glory.” The narrator has said that I asked the Imam, ‘How
should we speak of His glory?’ The Imam said, ‘Say, O You
Who are closer to me than my jugular veins, O the One Who
does without fail as He wishes, O the One Who stands between a
man and his heart, O the One Who is on a high position and the
One like Whom is no creature.’”
Muwathaq Kal Saheeh - Alama Majlisi
Our Imams a.s instructed us when wanting to seek needs and performing a dua, to praise Allah swt first - not for his sake, he is not in need of praise, but for our sake, to understand who we are praying to, who we glorify, and to seek nearness to him. Infact, one beautiful line is: "Say o you who are closer to me than my jugular veins" and "O one who stands between a man and his heart".
Our Imams a.s through this dua are teaching us, as was in the Quran that despite our sinful state, Allah swt is still extremely close to us, closer to us than something as instinsic as our own jugular vein, which if cut results in our death. He is even closer than that, and he stands between a man and his heart - he knows what we yearn for, what we think, how humanity thinks, our innermost secrets.
Infact, to think we are so low so we should be ashamed to plead before Allah swt in a sense, is an act that we must eradicate from our thoughts and minds.
H 3047, CH 1, h 1
Ali ibn Ibrahim has narrated from his father from Hammad ibn ‘Isa from Hariz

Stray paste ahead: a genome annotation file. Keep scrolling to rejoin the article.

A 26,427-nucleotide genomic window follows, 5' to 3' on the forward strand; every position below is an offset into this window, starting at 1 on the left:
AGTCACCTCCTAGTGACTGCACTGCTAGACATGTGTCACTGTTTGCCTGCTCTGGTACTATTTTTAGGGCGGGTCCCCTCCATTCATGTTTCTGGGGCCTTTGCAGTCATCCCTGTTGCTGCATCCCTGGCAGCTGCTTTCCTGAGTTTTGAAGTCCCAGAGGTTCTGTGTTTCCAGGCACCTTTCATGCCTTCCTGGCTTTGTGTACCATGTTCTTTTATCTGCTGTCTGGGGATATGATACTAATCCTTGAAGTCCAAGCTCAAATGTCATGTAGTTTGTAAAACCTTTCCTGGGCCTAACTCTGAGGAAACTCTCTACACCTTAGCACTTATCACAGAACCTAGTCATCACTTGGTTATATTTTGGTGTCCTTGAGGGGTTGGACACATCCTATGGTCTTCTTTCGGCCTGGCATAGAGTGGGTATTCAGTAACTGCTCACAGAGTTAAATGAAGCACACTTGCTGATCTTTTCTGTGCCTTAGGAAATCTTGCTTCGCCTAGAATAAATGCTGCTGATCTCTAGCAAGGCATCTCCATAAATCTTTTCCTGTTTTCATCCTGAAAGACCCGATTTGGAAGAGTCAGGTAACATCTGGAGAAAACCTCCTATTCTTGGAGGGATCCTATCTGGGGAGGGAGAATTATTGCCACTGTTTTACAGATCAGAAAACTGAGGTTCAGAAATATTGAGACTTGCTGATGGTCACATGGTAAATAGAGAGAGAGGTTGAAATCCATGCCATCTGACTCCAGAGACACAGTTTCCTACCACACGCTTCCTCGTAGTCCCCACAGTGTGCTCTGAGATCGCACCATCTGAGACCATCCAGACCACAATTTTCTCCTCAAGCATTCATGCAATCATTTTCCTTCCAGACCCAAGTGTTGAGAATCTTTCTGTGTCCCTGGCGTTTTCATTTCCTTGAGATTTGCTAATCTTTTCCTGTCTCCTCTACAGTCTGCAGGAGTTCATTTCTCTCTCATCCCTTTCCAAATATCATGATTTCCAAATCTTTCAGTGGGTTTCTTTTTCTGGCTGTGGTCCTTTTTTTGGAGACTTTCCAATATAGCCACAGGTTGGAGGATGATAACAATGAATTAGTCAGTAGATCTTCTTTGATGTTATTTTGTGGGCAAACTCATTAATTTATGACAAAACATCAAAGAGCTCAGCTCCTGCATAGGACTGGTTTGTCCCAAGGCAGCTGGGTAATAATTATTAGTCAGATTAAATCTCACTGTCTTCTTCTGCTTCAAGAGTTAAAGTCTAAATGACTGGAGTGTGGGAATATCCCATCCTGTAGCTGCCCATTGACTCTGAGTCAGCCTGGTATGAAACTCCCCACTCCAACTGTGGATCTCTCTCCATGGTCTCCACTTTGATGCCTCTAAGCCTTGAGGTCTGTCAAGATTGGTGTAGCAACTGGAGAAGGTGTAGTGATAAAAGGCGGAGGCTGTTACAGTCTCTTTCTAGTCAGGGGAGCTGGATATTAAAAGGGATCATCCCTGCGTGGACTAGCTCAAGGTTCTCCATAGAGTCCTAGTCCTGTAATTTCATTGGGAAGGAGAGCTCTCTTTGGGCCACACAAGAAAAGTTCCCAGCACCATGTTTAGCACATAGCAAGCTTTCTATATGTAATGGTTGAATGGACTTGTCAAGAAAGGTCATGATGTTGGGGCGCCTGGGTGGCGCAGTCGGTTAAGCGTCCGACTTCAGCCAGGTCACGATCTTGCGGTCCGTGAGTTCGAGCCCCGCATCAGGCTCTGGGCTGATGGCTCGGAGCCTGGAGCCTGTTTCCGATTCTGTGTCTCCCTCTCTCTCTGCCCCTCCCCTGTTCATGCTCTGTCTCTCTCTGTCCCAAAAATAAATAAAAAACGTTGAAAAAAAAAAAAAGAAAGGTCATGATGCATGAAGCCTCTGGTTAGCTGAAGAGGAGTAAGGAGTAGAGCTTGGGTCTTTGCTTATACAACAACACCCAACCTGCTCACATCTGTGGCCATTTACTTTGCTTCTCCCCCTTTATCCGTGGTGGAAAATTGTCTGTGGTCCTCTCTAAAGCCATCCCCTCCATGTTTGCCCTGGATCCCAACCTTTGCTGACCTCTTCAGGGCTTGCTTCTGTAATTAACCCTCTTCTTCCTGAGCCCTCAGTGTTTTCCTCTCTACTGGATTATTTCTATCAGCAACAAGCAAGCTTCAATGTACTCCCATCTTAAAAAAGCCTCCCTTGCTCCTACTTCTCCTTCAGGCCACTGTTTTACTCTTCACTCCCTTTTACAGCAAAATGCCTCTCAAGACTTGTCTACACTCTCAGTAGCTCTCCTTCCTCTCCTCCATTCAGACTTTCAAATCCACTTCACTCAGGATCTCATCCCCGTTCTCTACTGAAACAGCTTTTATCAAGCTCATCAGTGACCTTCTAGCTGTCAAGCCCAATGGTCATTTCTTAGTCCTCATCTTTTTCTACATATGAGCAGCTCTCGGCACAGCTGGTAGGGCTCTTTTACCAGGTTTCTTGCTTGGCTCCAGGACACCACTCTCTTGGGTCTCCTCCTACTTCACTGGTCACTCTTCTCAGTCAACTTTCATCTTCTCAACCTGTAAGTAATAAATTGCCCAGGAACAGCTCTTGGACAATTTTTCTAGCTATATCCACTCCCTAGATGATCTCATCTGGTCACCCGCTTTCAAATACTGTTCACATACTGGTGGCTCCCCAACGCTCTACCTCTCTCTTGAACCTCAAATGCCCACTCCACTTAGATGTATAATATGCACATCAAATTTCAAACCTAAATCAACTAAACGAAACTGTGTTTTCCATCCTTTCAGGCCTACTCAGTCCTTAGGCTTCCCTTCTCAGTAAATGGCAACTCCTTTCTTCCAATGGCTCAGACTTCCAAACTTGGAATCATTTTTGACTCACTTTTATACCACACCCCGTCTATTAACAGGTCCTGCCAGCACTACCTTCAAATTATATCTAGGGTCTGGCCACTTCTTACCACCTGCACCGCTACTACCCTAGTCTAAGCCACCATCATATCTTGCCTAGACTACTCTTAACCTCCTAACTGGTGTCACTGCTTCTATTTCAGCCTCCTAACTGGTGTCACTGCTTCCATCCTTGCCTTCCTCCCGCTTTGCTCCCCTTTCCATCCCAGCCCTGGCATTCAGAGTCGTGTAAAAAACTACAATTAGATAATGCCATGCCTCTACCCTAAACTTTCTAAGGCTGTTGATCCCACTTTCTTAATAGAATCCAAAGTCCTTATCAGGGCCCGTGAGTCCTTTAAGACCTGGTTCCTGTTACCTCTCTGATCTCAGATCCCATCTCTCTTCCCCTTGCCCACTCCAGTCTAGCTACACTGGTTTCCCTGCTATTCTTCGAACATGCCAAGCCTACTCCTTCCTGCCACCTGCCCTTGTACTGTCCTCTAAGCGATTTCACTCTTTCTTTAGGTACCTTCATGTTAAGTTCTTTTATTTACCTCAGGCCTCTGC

from Zurara from abu Ja’far, recipient of divine supreme covenant, who has said
the following:
“Allah, the Most Majestic, the Most Holy, has said, ‘Those
who consider themselves above the need to worship Me will
soon go to hell in disgrace.’ (40:60)
“The Imam said, ‘This is a reference to prayer. The best form
of worship is prayer (pleading before Allah for help).’ I (the
narrator) then asked, ‘What is meant by: Ibrahim is la awwahu,
prayerful and forbearing?’ The Imam said, ‘It means pleading
for help before Allah.’”
Hasan Kal Saheeh- Alama Majlisi
Edited by Tawheed313

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Instead of opening a new thread, I thought I would continue in this thread.



Some questions to those who oppose calling out to Imams:


1. Why on the day of judgement,  when the kingdom belongs wholly to Allah and no soul will control over another soul, people will seek the intercession of Mohammad per authentic hadiths. If it's permissible on the day of judgement, why isn't permissible in this world?

2. Why where people told to go seek forgiveness by going to the Messenger to ask forgiveness for them during his lifetime, why not simply emphasize on asking God directly?

3. How are we suppose to ask the family of the reminder for when we are lost and don't know how to act and are in need in knowledge in this day and age? Was the verse only meant for people living during lifetime of Imams? Does it make sense that we can't obey that command?